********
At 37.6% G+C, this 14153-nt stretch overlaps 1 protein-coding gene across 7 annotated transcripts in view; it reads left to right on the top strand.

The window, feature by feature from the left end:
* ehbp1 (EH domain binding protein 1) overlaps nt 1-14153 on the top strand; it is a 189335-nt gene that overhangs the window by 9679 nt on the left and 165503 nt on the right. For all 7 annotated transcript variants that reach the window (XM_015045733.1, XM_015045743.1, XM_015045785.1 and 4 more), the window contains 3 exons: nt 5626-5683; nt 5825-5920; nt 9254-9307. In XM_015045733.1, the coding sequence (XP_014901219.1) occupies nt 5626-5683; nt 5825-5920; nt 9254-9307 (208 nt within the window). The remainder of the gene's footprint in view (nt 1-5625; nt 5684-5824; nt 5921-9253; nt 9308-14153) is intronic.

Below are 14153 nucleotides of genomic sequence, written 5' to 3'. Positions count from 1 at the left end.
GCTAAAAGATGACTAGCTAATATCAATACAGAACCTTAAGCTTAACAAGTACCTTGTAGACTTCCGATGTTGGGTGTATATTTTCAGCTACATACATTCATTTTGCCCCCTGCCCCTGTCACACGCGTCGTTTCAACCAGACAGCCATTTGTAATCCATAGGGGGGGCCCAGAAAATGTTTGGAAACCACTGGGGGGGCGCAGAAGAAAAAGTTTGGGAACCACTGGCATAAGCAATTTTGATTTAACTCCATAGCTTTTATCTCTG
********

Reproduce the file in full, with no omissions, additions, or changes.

At 37.6% G+C, this 14153-nt stretch overlaps 1 protein-coding gene across 7 annotated transcripts in view; it reads left to right on the top strand.

The window, feature by feature from the left end:
* ehbp1 (EH domain binding protein 1) overlaps nt 1-14153 on the top strand; it is a 189335-nt gene that overhangs the window by 9679 nt on the left and 165503 nt on the right. For all 7 annotated transcript variants that reach the window (XM_015045733.1, XM_015045743.1, XM_015045785.1 and 4 more), the window contains 3 exons: nt 5626-5683; nt 5825-5920; nt 9254-9307. In XM_015045733.1, the coding sequence (XP_014901219.1) occupies nt 5626-5683; nt 5825-5920; nt 9254-9307 (208 nt within the window). The remainder of the gene's footprint in view (nt 1-5625; nt 5684-5824; nt 5921-9253; nt 9308-14153) is intronic.

Below are 14153 nucleotides of genomic sequence, written 5' to 3'. Positions count from 1 at the left end.
GCTAAAAGATGACTAGCTAATATCAATACAGAACCTTAAGCTTAACAAGTACCTTGTAGACTTCCGATGTTGGGTGTATATTTTCAGCTACATACATTCATTTTGCCCCCTGCCCCTGTCACACGCGTCGTTTCAACCAGACAGCCATTTGTAATCCATAGGGGGGGCCCAGAAAATGTTTGGAAACCACTGGGGGGGCGCAGAAGAAAAAGTTTGGGAACCACTGGCATAAGCAATTTTGATTTAACTCCATAGCTTTTATCTCTG